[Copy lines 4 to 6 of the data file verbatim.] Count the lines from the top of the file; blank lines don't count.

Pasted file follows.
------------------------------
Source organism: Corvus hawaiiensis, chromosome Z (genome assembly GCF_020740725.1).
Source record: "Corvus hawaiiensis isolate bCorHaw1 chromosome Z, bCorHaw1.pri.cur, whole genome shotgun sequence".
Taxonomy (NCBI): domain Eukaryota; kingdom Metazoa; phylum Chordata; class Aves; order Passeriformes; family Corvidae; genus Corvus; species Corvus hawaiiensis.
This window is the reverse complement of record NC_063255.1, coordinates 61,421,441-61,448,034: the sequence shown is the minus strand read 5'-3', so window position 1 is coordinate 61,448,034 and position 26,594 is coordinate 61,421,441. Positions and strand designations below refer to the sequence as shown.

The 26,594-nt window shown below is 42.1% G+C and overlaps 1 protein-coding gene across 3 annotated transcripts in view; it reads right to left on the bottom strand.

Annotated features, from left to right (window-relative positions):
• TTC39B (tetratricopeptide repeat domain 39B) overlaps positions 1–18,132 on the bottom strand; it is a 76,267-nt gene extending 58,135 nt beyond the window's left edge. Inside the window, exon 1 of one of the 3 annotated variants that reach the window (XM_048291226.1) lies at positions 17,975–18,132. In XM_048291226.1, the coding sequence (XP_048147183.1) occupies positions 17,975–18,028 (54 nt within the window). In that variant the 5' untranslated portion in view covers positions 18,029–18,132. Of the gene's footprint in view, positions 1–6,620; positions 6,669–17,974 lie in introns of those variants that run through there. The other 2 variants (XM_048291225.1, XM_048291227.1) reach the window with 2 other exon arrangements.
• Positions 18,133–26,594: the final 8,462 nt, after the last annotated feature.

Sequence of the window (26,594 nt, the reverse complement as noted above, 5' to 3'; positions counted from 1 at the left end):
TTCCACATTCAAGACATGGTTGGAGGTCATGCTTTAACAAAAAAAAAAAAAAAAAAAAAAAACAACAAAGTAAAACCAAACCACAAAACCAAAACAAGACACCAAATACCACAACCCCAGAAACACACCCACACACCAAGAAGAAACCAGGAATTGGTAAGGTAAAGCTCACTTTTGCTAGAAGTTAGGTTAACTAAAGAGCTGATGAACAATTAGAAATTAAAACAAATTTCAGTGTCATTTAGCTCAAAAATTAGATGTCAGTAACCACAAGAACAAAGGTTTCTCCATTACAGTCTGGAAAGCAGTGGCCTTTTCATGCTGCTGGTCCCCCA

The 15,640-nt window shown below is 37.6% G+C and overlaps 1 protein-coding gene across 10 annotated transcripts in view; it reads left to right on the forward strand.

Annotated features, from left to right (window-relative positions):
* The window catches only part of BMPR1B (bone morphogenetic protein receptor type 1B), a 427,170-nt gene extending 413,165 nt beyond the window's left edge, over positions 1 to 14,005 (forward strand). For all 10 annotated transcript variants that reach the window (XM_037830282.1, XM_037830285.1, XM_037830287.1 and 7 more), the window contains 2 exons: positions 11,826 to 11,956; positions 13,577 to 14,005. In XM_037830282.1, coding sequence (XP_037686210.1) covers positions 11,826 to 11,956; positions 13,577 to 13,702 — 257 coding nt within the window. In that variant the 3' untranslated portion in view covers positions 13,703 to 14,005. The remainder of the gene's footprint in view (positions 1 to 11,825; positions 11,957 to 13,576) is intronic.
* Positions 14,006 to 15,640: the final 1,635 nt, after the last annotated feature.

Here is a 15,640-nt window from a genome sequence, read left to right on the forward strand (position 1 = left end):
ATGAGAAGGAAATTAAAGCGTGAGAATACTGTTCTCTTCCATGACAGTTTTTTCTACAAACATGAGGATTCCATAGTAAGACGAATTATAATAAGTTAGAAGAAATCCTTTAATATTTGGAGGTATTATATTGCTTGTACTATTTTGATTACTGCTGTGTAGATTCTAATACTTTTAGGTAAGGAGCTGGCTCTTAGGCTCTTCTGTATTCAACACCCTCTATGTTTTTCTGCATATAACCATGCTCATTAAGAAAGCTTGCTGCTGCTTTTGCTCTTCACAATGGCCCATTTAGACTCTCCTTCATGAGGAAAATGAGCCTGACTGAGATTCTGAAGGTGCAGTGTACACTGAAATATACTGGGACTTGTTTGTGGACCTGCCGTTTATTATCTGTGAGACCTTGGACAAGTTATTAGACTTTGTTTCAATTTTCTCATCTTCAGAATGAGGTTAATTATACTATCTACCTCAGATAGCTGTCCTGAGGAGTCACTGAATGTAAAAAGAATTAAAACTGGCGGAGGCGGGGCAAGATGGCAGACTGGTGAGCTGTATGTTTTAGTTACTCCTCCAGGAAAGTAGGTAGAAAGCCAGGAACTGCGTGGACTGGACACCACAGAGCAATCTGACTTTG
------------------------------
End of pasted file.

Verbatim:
This window is the reverse complement of record NC_063255.1, coordinates 61,421,441-61,448,034: the sequence shown is the minus strand read 5'-3', so window position 1 is coordinate 61,448,034 and position 26,594 is coordinate 61,421,441. Positions and strand designations below refer to the sequence as shown.

The 26,594-nt window shown below is 42.1% G+C and overlaps 1 protein-coding gene across 3 annotated transcripts in view; it reads right to left on the bottom strand.

Annotated features, from left to right (window-relative positions):